Myotonic Dystrophy and Cancer Susceptibility
Myotonic Dystrophy (dystrophia myotonica - DM) is a slowly progressive multi-system genetic disorder that primarily affects skeletal muscles. It is the most common form of adult muscle dystrophy, but the disease can present at any age and as early as birth. Two types of the disease have been described (type 1 and 2); they are clinically similar, with few exceptions, but genetically distinct. Prior to DCEG’s research in this area, cancer was not typically thought of as part of the disease phenotype.
When neurologists at the University of Rochester responsible for the management of DM reported the clinical impression that their patients were developing more cancer than expected, DCEG investigators in the Clinical Genetics Branch (CGB) became involved in trying to answer the question “Is myotonic dystrophy a cancer susceptibility disorder?” In collaboration with investigators at the Karolinska Institutet, Sweden and the University of Rochester, and the Statens Serum Institut, Denmark, CGB investigators performed the first epidemiological study using data obtained from population-based hospital and cancer registries. They identified an excess by cancers of the colon, endometrium, ovary, brain, and possibly thyroid—among DM patients.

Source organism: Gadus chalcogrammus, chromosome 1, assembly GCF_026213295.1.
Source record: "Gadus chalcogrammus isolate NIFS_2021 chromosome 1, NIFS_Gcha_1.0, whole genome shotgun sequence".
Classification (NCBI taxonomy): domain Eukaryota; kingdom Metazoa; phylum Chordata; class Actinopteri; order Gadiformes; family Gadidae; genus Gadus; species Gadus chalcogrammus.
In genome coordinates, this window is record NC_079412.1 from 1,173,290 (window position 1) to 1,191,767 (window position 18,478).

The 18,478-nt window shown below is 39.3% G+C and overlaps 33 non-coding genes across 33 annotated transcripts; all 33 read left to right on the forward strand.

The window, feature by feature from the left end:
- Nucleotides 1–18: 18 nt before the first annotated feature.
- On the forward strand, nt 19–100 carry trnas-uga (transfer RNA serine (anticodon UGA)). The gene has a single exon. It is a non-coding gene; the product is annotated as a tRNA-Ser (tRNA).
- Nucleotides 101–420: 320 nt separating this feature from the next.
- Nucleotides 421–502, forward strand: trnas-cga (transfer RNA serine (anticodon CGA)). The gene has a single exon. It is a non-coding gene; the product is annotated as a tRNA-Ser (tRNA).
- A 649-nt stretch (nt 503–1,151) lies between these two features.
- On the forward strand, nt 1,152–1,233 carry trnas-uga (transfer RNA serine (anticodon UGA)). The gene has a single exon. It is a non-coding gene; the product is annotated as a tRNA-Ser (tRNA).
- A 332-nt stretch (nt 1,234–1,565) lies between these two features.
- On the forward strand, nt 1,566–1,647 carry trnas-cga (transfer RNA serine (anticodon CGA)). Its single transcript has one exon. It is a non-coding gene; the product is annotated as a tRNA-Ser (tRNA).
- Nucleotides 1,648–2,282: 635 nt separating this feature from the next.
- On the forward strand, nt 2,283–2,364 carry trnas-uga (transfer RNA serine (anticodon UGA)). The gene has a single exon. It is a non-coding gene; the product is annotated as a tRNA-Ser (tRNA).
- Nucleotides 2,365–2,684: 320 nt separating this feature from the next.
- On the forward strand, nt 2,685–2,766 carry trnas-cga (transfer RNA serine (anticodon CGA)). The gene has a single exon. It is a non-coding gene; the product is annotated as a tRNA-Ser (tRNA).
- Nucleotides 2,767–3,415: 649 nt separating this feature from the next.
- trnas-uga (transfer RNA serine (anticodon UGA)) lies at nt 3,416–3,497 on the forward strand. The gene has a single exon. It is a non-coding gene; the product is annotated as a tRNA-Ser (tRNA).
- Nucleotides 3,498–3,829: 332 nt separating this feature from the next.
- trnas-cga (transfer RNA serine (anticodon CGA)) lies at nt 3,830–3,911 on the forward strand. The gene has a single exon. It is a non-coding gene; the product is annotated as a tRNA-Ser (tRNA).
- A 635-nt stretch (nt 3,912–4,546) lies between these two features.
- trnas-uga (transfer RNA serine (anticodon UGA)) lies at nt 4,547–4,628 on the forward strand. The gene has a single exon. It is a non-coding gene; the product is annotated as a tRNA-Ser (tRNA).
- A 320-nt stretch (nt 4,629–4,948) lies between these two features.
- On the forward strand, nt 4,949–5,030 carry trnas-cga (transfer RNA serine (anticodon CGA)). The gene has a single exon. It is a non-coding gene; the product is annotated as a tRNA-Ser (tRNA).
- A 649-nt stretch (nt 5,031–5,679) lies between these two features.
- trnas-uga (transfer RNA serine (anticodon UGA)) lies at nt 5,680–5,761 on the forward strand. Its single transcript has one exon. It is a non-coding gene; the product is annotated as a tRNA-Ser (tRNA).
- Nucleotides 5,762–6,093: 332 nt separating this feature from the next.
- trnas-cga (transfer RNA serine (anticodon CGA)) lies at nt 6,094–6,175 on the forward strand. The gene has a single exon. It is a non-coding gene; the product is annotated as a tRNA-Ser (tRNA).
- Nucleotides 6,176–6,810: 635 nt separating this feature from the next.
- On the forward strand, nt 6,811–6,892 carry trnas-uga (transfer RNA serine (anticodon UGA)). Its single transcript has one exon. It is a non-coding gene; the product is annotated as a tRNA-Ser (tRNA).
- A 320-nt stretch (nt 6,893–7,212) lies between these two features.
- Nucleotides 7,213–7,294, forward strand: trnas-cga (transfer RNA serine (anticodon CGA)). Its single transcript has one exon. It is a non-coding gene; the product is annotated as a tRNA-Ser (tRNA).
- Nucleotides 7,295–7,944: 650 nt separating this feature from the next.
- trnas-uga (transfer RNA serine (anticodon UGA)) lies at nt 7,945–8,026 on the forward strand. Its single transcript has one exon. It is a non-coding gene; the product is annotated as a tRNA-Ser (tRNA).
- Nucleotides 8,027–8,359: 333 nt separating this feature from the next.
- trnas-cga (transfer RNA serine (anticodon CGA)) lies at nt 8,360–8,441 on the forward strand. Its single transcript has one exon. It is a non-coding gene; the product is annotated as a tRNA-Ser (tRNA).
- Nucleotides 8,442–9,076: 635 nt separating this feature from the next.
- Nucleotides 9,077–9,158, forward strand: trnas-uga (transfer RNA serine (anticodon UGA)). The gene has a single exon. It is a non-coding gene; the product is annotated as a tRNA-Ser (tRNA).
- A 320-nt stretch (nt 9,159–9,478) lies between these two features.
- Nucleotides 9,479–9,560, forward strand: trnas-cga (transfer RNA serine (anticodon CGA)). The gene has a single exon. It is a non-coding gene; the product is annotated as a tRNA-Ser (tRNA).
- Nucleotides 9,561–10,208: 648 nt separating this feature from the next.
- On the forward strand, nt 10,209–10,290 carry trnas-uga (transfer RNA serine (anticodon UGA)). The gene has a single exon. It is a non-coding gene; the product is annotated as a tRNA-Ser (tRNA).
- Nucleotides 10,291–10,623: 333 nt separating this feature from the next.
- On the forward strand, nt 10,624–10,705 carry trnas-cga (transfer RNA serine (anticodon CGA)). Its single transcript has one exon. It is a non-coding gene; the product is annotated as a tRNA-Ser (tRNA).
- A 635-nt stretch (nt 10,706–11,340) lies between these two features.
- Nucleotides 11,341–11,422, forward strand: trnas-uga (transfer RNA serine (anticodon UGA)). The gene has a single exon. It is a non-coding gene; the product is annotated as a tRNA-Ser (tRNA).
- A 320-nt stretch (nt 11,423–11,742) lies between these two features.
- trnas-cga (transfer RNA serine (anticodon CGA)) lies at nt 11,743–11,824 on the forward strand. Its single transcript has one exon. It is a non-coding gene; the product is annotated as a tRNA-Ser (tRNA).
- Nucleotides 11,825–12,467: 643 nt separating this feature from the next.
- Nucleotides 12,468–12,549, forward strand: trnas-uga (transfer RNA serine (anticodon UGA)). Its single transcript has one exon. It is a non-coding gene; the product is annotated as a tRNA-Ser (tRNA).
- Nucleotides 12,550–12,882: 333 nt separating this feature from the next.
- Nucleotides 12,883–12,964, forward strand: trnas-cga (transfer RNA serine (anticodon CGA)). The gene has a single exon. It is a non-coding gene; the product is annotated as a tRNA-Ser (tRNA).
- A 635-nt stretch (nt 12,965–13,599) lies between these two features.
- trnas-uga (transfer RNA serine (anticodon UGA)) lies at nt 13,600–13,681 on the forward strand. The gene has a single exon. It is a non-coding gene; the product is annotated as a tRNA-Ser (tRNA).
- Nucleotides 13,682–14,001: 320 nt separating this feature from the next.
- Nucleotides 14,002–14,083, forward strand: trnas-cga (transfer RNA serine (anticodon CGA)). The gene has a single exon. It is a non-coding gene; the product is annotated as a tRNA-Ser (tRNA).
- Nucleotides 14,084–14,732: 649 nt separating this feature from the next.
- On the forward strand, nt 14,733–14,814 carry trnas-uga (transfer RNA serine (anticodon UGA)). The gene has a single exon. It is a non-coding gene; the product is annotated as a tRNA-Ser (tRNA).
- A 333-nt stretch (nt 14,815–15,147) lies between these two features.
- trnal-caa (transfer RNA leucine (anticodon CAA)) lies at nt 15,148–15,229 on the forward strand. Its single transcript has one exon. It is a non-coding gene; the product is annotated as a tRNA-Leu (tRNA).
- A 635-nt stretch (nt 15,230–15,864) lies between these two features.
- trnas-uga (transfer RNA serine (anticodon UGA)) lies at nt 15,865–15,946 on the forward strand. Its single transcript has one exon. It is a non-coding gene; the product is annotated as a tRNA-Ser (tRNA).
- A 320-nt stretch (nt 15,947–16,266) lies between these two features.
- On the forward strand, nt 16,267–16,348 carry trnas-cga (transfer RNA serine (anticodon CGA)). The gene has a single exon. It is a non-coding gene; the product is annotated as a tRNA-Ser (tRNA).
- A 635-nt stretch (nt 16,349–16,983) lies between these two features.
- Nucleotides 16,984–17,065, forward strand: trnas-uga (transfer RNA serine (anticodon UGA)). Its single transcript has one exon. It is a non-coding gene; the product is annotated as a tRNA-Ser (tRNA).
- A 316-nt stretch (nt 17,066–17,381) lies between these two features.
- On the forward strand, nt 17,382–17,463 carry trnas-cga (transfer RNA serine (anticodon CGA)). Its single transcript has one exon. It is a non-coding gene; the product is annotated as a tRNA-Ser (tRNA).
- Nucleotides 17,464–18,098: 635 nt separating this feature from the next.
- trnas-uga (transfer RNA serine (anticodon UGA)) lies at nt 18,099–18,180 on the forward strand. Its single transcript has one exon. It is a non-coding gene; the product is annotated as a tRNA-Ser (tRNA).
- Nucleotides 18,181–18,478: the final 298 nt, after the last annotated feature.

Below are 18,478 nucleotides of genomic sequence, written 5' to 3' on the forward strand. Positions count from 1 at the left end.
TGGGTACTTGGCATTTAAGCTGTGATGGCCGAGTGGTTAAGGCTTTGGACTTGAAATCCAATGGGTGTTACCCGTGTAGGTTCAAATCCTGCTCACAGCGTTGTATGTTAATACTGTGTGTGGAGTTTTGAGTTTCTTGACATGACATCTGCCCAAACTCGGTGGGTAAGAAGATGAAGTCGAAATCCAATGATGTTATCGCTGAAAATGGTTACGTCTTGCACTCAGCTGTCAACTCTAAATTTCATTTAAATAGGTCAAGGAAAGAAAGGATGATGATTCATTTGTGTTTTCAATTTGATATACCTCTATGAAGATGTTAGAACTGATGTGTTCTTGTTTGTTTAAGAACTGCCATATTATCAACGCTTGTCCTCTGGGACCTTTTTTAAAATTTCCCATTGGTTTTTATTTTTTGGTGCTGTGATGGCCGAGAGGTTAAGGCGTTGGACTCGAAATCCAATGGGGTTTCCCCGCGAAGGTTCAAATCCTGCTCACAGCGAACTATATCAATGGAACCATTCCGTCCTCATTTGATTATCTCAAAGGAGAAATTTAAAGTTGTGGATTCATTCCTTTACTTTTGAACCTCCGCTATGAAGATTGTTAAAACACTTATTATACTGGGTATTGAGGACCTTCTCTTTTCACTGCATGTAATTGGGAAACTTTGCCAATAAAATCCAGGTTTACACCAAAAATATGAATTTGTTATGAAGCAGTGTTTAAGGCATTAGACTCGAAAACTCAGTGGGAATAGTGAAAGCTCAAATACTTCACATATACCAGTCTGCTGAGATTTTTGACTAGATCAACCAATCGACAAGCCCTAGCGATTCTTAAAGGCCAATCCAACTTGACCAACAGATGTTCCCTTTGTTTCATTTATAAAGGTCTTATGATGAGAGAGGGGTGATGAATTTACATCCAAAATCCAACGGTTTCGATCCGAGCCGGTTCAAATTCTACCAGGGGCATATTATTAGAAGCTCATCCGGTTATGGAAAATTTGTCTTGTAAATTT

Since then, CGB investigators are leading research efforts to identify the genetic, clinical, and lifestyle predictors that may alter cancer risk for myotonic dystrophy patients, and to understand the biological mechanisms by which DM increases cancer risk.
For more information, contact Shahinaz Gadalla.